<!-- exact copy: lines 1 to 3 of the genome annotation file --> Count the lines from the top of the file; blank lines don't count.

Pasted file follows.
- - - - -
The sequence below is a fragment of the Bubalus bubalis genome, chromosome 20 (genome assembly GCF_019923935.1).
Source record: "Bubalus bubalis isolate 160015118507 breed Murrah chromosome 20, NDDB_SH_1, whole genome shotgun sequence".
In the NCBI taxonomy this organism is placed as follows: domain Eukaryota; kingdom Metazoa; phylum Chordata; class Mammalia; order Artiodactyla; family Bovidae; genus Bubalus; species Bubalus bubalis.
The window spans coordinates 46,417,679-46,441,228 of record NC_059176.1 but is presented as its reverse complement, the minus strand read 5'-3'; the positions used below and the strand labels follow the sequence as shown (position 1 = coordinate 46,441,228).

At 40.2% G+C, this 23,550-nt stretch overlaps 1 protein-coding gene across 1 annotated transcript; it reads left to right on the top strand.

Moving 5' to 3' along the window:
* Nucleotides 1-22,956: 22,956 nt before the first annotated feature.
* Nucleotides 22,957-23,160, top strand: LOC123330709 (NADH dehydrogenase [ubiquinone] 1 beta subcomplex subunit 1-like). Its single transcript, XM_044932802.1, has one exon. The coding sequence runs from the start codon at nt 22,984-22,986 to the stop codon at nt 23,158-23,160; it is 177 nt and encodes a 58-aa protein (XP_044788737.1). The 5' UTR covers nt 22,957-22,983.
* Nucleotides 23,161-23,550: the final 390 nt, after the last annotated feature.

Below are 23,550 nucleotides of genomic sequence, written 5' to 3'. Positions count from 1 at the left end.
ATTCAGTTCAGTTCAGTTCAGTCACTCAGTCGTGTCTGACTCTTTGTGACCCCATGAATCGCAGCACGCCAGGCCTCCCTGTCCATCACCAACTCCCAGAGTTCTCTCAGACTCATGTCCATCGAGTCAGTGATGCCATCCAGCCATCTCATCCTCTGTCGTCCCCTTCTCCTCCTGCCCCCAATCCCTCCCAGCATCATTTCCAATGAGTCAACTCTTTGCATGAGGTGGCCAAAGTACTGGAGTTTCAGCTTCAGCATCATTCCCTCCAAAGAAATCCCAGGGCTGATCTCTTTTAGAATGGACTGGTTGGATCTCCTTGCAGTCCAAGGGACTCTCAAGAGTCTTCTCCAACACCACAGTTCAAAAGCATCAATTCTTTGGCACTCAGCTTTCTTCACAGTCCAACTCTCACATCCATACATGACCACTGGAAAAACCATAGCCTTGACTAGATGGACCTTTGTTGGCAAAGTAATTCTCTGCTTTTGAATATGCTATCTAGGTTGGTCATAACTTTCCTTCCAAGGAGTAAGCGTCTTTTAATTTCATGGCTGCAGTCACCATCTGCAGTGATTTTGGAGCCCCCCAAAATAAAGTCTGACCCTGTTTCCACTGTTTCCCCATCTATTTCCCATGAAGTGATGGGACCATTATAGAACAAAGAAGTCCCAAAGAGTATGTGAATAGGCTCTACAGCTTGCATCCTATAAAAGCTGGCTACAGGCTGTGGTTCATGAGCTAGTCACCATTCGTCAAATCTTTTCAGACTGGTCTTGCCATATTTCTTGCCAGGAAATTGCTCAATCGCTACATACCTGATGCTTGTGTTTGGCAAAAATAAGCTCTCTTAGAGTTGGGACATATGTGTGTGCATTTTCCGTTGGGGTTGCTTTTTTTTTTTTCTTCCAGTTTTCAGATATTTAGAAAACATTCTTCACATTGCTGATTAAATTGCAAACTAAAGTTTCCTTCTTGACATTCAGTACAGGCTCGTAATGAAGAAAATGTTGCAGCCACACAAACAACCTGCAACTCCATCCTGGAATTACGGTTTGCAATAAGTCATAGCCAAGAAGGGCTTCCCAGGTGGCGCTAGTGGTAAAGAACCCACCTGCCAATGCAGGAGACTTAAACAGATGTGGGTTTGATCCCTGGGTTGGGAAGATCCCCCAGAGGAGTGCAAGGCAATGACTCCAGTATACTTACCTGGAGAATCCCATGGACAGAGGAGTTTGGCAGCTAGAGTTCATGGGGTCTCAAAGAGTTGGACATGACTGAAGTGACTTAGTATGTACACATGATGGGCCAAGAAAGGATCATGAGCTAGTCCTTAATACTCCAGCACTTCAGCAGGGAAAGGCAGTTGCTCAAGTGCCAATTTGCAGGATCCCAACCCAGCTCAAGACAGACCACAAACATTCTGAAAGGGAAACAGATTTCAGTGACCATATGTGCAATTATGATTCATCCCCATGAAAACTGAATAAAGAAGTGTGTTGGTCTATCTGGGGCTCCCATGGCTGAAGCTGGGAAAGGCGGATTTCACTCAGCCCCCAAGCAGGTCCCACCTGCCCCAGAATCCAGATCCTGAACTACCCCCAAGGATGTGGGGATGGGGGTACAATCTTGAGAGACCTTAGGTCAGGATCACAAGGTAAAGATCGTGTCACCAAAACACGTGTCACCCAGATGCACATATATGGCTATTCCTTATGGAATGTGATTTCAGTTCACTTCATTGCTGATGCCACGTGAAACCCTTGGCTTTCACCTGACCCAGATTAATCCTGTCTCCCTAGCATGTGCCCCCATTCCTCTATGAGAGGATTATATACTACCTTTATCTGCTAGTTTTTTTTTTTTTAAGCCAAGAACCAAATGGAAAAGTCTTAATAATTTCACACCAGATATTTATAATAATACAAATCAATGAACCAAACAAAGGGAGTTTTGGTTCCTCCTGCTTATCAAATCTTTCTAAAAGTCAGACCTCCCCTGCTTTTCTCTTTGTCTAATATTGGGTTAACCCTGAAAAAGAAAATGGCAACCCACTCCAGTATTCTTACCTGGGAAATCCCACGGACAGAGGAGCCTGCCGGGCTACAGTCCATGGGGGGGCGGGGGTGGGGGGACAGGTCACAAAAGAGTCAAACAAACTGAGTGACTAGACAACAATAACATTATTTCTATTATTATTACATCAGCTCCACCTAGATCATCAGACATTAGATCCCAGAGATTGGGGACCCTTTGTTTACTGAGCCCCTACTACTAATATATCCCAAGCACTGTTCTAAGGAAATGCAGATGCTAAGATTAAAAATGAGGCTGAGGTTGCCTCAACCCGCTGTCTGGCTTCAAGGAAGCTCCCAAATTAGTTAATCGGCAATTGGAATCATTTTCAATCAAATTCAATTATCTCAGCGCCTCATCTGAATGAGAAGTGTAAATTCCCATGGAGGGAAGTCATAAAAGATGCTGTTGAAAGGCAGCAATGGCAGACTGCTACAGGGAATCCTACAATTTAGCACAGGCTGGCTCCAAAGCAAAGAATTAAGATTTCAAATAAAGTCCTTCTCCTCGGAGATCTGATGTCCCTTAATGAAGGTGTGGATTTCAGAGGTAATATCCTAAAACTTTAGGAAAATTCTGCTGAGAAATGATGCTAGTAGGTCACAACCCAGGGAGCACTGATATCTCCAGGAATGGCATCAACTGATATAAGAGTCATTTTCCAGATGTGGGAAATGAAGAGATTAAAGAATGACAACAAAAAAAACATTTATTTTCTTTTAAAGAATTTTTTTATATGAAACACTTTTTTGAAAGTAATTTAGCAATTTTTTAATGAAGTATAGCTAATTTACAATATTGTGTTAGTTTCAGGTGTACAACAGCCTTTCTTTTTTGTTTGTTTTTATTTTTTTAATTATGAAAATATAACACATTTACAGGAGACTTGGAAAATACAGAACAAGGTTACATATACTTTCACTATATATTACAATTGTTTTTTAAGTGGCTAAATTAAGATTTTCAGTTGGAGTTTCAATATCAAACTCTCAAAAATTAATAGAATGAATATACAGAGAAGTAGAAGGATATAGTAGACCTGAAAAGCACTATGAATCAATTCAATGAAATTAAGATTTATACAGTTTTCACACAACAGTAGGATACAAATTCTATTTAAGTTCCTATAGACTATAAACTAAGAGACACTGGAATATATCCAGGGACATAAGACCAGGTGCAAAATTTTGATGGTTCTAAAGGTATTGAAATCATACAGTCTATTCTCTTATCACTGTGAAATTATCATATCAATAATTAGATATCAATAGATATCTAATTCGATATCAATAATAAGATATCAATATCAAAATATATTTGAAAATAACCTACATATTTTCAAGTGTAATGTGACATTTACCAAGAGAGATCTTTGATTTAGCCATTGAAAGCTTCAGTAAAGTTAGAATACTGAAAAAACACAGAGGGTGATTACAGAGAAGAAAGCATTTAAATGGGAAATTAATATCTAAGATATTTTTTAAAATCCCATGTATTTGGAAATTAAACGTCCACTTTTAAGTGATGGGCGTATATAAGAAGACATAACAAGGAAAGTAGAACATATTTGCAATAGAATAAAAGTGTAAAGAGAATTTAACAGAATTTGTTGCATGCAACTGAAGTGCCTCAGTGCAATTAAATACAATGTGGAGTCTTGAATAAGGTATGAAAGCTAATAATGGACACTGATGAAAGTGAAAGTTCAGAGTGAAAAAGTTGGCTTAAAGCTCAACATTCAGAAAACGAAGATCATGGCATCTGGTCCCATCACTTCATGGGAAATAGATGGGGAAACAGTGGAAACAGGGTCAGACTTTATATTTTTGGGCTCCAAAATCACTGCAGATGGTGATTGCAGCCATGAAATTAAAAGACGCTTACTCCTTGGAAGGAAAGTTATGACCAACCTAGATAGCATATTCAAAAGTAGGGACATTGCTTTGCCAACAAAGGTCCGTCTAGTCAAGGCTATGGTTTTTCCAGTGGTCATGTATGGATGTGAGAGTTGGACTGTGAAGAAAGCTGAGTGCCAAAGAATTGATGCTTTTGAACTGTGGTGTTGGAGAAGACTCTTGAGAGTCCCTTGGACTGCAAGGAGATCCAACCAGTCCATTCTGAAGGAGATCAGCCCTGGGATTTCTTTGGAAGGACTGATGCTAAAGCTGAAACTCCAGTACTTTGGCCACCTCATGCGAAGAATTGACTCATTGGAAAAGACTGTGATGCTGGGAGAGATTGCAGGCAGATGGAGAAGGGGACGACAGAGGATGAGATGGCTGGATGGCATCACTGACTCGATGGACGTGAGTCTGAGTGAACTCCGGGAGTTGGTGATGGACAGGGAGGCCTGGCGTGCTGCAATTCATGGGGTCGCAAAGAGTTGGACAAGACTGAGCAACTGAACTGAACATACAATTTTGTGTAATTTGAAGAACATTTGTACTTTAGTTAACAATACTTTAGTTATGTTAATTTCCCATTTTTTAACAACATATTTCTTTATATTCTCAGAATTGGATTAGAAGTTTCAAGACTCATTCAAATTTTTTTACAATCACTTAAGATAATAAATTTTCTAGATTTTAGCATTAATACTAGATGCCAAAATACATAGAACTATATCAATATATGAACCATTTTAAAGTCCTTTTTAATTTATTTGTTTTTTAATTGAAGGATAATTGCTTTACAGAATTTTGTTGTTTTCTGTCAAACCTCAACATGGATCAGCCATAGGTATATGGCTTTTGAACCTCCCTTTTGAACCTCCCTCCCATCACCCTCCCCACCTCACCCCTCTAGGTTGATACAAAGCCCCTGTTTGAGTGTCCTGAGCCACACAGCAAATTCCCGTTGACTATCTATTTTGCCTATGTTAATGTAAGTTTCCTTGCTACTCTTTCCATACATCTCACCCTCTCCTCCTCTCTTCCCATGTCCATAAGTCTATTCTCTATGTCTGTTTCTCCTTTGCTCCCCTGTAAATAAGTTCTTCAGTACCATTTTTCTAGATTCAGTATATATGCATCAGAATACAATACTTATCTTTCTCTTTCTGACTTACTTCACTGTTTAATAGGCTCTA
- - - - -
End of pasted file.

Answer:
The sequence below is a fragment of the Bubalus bubalis genome, chromosome 20 (genome assembly GCF_019923935.1).
Source record: "Bubalus bubalis isolate 160015118507 breed Murrah chromosome 20, NDDB_SH_1, whole genome shotgun sequence".
In the NCBI taxonomy this organism is placed as follows: domain Eukaryota; kingdom Metazoa; phylum Chordata; class Mammalia; order Artiodactyla; family Bovidae; genus Bubalus; species Bubalus bubalis.